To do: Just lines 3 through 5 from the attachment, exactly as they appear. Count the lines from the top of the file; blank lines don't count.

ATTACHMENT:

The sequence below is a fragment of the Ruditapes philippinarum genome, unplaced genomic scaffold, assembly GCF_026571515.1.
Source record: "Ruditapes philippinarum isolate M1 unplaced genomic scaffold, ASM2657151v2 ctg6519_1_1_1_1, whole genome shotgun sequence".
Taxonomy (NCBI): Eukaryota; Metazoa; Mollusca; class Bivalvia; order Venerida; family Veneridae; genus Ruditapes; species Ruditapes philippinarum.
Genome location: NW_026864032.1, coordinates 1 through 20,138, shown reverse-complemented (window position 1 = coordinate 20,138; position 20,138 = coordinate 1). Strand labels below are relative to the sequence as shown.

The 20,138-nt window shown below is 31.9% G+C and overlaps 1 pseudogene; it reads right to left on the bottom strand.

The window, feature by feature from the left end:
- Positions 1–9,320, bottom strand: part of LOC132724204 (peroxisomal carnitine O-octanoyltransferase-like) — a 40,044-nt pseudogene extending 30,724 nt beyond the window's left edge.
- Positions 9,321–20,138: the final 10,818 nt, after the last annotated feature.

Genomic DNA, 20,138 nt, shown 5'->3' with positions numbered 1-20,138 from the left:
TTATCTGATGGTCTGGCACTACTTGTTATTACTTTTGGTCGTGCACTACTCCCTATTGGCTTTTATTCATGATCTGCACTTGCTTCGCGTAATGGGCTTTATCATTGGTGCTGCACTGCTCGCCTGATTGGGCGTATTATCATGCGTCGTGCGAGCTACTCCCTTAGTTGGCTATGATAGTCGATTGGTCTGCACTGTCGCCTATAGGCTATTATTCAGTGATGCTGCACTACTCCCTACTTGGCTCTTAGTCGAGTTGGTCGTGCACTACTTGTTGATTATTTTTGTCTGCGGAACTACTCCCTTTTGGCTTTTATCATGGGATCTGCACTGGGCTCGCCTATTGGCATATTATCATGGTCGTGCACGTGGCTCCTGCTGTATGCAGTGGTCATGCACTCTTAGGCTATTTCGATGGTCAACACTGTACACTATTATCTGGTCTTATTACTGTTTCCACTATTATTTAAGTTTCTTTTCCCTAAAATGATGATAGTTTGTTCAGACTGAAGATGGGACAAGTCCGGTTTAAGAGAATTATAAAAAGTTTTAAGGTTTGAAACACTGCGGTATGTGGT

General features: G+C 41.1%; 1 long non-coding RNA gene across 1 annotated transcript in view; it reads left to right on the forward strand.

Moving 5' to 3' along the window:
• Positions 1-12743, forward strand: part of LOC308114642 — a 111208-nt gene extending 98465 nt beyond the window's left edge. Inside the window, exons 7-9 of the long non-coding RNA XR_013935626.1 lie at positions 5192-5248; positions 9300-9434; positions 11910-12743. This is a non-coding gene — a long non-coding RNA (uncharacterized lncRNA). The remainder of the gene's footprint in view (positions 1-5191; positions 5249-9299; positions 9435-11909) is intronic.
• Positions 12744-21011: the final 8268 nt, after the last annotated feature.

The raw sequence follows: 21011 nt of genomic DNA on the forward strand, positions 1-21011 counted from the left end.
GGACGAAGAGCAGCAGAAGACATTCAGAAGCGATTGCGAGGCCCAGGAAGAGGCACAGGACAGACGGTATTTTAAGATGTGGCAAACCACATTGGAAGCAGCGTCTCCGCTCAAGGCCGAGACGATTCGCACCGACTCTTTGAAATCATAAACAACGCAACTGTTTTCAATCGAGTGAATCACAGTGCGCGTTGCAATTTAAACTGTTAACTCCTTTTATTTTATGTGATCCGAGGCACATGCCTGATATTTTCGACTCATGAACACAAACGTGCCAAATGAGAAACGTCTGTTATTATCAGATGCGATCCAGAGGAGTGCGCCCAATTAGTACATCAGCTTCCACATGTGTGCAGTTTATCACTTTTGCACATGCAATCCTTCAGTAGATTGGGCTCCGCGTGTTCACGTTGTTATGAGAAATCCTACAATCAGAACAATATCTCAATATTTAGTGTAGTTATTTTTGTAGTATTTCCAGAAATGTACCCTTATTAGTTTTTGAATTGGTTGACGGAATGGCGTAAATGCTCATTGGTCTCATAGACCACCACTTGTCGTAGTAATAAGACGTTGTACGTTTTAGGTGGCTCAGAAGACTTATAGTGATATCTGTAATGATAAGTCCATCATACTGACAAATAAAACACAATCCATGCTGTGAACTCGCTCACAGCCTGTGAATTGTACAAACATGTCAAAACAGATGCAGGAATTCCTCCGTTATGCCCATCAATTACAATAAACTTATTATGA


Taxonomy (NCBI): Eukaryota; Metazoa; Mollusca; class Bivalvia; order Venerida; family Veneridae; genus Ruditapes; species Ruditapes philippinarum.
Genome location: NW_026864032.1, coordinates 1 through 20,138, shown reverse-complemented (window position 1 = coordinate 20,138; position 20,138 = coordinate 1). Strand labels below are relative to the sequence as shown.

The 20,138-nt window shown below is 31.9% G+C and overlaps 1 pseudogene; it reads right to left on the bottom strand.